Industry trends

Commentary: The Swatch Group strikes back, act five

The Swatch Group’s handling of their supply of movement has had more drama than a soap opera. In the long run, I think that this 5 acts telenovela might only have caused harm to the Swatch Group.

Nick Hayek, CEO of the Swatch Group

Nick Hayek, CEO of the Swatch Group. Image credit Severin Bigler. Reproduced under Fair Use/Fair Dealings

ACT I - If Your Friends Are Close, Your Enemies Are Closer

In the early 2000’s, the Swatch Group was in a dominant position. They had a portfolio of brands with a strong equity (Omega, Longines, Rado, Tissot), and they were supplying most of the industry in movement blanks and in complete movements from ETA, Valjoux, Peseux, Unitas and Lemania.

If you are familiar with scale models, movement blanks are the equivalent of scale model parts: you get them in the same coarse machines finishing as everyone else, but it’s up to your level of skill, patience and effort how nice the finished product will look.

Eterna watch movement production

Eterna watch movement production, image credit Don Corson

The challenge with movement blanks is that you have to maintain heavy machinery in your plants to produce them, with the moulds needing replacement after several thousands of runs. The rising demand that came with the industry revival at the turn of the 21st century meant that the Swatch Group had to incur heavy investment into new machinery to keep up.

It turns out that Sellita, one of ETA’s client/suppliers, was managing to sell complete movements made with ETA blanks, for less than what ETA was charging. The Swatch Group felt that enterprises like Sellita were competing on uneven ground, since they did not have to worry about investing in heavy machinery like the Swatch Group did.

So the first glove slap by the Swatch Group was to announce in 2002 that they would phase out the supply of blanks, which would undercut Sellita’s sales of complete movements, and force third party clients back to the ETA waiting queue.

slap contest

To make matters worse, ETA kept raising prices as new investment expenses popped up, but they could not do more to prevent the lead times from stretching from 6 months to 12, if not 18. They might also have tried allocating movements in priority to “loyal customers”.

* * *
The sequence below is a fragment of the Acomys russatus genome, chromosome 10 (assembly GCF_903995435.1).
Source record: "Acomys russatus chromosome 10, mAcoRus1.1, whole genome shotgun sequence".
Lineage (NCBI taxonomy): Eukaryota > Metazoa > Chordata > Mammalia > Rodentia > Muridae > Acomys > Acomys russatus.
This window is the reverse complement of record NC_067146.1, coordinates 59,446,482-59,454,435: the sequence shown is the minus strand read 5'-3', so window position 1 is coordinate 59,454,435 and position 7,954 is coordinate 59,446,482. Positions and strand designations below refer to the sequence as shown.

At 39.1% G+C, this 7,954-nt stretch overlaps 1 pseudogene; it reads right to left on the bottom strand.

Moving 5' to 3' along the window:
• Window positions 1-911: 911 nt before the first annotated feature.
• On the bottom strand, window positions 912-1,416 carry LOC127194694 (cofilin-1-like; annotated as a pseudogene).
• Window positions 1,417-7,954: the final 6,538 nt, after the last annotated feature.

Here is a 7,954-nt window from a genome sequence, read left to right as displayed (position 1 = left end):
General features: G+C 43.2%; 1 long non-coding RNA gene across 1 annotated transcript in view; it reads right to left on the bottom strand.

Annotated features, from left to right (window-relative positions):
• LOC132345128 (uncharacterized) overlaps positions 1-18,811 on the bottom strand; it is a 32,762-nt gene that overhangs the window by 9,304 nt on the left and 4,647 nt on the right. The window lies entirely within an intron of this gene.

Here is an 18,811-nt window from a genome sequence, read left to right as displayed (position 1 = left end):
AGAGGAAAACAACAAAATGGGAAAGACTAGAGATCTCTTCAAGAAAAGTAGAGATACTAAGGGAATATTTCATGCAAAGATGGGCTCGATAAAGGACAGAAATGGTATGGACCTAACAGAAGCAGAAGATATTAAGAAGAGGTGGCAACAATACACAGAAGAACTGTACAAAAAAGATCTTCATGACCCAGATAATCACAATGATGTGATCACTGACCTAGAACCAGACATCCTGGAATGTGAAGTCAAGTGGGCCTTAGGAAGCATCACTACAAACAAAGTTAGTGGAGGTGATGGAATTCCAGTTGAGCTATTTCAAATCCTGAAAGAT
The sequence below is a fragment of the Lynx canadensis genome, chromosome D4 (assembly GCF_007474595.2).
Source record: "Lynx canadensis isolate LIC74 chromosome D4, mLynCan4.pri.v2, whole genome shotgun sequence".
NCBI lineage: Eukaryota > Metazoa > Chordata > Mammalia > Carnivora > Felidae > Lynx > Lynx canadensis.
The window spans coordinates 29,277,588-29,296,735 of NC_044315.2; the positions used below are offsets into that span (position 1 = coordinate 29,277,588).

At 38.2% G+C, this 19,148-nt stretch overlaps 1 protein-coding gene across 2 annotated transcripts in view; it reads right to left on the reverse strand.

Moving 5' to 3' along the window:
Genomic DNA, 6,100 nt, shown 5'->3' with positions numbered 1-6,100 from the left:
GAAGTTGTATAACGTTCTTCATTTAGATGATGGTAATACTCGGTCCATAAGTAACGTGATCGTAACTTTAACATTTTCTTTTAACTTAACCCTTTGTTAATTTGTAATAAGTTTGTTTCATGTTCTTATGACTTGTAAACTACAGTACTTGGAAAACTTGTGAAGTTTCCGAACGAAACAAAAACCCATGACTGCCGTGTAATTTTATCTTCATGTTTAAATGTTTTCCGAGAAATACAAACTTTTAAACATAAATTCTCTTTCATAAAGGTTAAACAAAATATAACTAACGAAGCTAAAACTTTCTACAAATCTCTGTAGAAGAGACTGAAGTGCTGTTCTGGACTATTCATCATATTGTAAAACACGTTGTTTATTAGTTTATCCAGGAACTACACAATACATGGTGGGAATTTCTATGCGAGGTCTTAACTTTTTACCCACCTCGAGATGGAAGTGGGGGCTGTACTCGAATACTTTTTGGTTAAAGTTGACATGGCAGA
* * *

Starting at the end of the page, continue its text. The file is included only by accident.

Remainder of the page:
All this fuss made several significant clients unhappy, and they banged at the door of the COMCO (the Swiss anti-monopoly commission) to ask for an inquiry into monopolistic practices.

ACT II - Move Along, There’s Nothing to See Here

This caused the ire of Nicolas Hayek Senior, who was still alive at the time. In his eyes, how dared those ingrates bite the hand that was supplying them with movements? In 2009, he announced his intention to also phase out the delivery of complete movements, which triggered a full investigation by the COMCO.

Since most of the patents on ETA movements had fallen into public domain, the Swatch Group didn’t seem to mind having other companies base their movements on it. So, almost as a dare, they invited competitors to come up with their own movements, even if these were based on expired ETA IP.

After a lengthy investigation, the COMCO concluded in 2012 that the Swatch Group did not have a monopoly. Afterall, there were alternatives such as Ronda, ISAswiss and Soprod when it came to quartz movements, and if a brand needed three hands mechanical movements, there were a few factories that could deliver movements, although not for the same price or in the same volumes.

By 2013, the COMCO sat down with the Swatch Group and the plaintiffs to agree on a timeline of the phasing out. This ultimately ended up pushing a lot of disgruntled ETA customers into the arms of Ronda for quartz movements and Sellita for mechanical movements. These two companies could not have dreamed of a better opportunity. If there is a thing such as burning bridges, the Swatch Group obliterated the bridges with their former clients with dynamite.

Blown up bridge

Blown up bridge. Image credit Associated Press. Reproduced under Fair Use/Fair Dealings

When we consider that Japanese enterprises such as Citizen Holdings and the Seiko Corporation sell almost 10 times more movements than complete watches, it begs the question as to why the Swatch Group isn’t happy with selling more movements.